Protesters removed this way are put in the Jail spot on the board. When the Jail has 10 protesters, it is officially overcrowded, and any other protesters sent to jail are just sent home with a warning and a hefty fine. (Sadly this means these excess protesters might try abuse their freedom to protest on other properties.)
Thankfully the government recognizes that the investments of the 1% are too big to fail. For the bailout phase, the top-hat player rolls the dice and draws a card.
If the dice show doubles, then protesters get out of jail on technicalities like 'rights violation' or 'excess use of force'. The top-hat player takes as many protesters out of jail as the number showing on one die, and puts them on the top-hat player's properties.
The top-hat player may draw a card from the Community Chest deck or the Chance deck.
- If the card says the player would pay or receive money from the bank, use the government money in Public Parking instead.
- If the card is a "Go Directly to Jail" Card, the player can send one protester to jail from any property they own for free.
- If the card is a "Get out of Jail Free" card, all the protesters in jail are released, and camp out on the player's properties. This may result in properties getting Occupied with hotels.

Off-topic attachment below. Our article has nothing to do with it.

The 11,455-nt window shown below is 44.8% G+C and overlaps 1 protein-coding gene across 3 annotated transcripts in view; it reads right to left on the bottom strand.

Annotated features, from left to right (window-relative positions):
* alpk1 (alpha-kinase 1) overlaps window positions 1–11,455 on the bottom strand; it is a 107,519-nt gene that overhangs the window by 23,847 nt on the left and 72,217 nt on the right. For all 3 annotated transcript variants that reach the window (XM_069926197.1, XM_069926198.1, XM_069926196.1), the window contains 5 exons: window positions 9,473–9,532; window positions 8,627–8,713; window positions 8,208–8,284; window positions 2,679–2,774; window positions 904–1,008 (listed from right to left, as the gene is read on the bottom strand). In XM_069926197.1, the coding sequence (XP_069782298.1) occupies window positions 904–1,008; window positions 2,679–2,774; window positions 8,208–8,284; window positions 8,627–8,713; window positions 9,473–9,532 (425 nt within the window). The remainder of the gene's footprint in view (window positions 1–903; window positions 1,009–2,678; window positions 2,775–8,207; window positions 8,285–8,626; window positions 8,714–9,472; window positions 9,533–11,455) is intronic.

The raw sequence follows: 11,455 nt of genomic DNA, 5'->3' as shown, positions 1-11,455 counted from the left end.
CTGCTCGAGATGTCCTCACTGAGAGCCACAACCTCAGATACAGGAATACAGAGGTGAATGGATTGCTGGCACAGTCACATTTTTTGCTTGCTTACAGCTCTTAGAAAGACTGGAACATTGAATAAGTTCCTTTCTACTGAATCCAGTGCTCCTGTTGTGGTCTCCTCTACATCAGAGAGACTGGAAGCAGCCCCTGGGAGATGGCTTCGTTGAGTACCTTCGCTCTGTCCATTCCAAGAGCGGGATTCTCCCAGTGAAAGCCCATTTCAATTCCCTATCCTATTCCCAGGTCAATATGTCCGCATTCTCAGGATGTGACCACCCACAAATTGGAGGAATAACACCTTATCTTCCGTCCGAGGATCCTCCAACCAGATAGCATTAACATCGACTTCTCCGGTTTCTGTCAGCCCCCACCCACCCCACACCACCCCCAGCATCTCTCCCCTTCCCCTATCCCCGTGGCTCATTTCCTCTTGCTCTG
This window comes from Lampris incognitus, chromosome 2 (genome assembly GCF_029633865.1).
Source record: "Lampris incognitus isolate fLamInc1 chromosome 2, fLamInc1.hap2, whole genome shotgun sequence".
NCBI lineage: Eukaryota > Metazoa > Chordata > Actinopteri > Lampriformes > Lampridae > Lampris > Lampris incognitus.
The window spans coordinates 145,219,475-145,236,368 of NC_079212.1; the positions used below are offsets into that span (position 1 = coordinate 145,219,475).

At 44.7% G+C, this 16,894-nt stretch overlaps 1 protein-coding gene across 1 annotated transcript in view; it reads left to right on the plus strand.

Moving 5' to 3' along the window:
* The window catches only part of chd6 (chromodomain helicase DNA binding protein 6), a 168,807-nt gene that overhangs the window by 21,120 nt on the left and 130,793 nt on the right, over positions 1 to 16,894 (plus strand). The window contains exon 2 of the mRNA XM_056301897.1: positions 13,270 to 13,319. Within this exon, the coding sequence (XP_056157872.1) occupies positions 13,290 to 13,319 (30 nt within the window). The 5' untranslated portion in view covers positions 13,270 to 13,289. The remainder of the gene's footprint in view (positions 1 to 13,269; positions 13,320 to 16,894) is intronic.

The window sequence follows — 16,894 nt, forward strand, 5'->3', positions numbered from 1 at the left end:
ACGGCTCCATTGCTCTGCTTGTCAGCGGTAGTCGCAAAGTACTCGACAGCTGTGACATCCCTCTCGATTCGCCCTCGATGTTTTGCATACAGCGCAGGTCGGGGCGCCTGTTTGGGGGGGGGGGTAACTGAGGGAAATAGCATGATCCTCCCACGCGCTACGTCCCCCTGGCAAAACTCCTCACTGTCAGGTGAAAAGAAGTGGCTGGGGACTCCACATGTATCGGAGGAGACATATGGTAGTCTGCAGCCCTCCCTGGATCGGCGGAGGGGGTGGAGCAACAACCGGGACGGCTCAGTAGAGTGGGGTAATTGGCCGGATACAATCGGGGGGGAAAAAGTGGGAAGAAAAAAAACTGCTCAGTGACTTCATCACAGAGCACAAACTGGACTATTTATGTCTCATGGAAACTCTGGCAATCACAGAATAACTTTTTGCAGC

- If the card says to “advance your token” to any other location, the player may move one protester from their properties to a property controlled by any other player. This may result in a property getting Occupied by a hotel, but remember: if the Occupy movement gets too popular, all of the 1% will lose the game.
After the Bailout phase, the top-hat player passed their symbol of office and the book to the next player, and a new turn starts.
If the game ends early because there's 12 properties with Occupy-X hotels, this forces a regime change and increased government regulation, and all the players who are the 1% lose the game.
After the 10th turn, each player reveals the money they have left over. The player with the most money wins, gets their discretely photoshopped portrait on the cover of Forbes magazine, and is the envy of the other multimillionares. In the case of ties, the player with the fewest houses/protesters on their properties (not counting hotels/Occupy movements) and thus the best media image gets to be the winner.
Variant: if you find the 1% are winning the game too easily, reduce the number of Occupied properties needed for regime change down to 10, or even 5.